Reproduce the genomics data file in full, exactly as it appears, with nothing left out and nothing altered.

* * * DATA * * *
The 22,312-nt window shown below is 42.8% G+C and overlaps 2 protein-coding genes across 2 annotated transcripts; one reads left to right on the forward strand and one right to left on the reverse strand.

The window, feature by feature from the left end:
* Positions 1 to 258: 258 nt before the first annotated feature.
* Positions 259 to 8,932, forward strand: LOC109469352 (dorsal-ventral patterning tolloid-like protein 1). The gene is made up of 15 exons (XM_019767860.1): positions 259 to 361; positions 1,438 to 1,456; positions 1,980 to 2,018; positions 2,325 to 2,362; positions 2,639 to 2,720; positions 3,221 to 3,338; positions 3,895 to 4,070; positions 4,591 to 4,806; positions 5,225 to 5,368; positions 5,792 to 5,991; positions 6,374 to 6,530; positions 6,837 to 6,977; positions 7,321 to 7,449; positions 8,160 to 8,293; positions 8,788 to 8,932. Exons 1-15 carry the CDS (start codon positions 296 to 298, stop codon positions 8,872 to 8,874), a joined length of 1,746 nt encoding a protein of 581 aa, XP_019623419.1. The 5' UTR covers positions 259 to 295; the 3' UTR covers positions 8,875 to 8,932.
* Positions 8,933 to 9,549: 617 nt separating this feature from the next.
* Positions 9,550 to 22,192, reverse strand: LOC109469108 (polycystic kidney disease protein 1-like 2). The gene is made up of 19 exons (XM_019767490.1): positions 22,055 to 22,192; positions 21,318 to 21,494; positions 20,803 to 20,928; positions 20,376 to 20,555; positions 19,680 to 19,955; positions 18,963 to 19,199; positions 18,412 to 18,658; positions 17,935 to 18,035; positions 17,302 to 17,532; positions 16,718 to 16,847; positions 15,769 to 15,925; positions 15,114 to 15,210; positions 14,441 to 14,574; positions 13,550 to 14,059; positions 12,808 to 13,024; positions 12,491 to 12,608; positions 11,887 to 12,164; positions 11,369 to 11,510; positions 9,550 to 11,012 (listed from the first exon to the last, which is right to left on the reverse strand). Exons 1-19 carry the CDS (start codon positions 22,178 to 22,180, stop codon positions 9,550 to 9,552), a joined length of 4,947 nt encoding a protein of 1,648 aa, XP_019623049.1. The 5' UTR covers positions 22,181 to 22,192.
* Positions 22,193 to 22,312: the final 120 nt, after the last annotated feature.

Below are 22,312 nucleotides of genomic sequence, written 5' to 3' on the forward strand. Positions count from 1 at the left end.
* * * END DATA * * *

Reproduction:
The 22,312-nt window shown below is 42.8% G+C and overlaps 2 protein-coding genes across 2 annotated transcripts; one reads left to right on the forward strand and one right to left on the reverse strand.

The window, feature by feature from the left end:
* Positions 1 to 258: 258 nt before the first annotated feature.
* Positions 259 to 8,932, forward strand: LOC109469352 (dorsal-ventral patterning tolloid-like protein 1). The gene is made up of 15 exons (XM_019767860.1): positions 259 to 361; positions 1,438 to 1,456; positions 1,980 to 2,018; positions 2,325 to 2,362; positions 2,639 to 2,720; positions 3,221 to 3,338; positions 3,895 to 4,070; positions 4,591 to 4,806; positions 5,225 to 5,368; positions 5,792 to 5,991; positions 6,374 to 6,530; positions 6,837 to 6,977; positions 7,321 to 7,449; positions 8,160 to 8,293; positions 8,788 to 8,932. Exons 1-15 carry the CDS (start codon positions 296 to 298, stop codon positions 8,872 to 8,874), a joined length of 1,746 nt encoding a protein of 581 aa, XP_019623419.1. The 5' UTR covers positions 259 to 295; the 3' UTR covers positions 8,875 to 8,932.
* Positions 8,933 to 9,549: 617 nt separating this feature from the next.
* Positions 9,550 to 22,192, reverse strand: LOC109469108 (polycystic kidney disease protein 1-like 2). The gene is made up of 19 exons (XM_019767490.1): positions 22,055 to 22,192; positions 21,318 to 21,494; positions 20,803 to 20,928; positions 20,376 to 20,555; positions 19,680 to 19,955; positions 18,963 to 19,199; positions 18,412 to 18,658; positions 17,935 to 18,035; positions 17,302 to 17,532; positions 16,718 to 16,847; positions 15,769 to 15,925; positions 15,114 to 15,210; positions 14,441 to 14,574; positions 13,550 to 14,059; positions 12,808 to 13,024; positions 12,491 to 12,608; positions 11,887 to 12,164; positions 11,369 to 11,510; positions 9,550 to 11,012 (listed from the first exon to the last, which is right to left on the reverse strand). Exons 1-19 carry the CDS (start codon positions 22,178 to 22,180, stop codon positions 9,550 to 9,552), a joined length of 4,947 nt encoding a protein of 1,648 aa, XP_019623049.1. The 5' UTR covers positions 22,181 to 22,192.
* Positions 22,193 to 22,312: the final 120 nt, after the last annotated feature.

Below are 22,312 nucleotides of genomic sequence, written 5' to 3' on the forward strand. Positions count from 1 at the left end.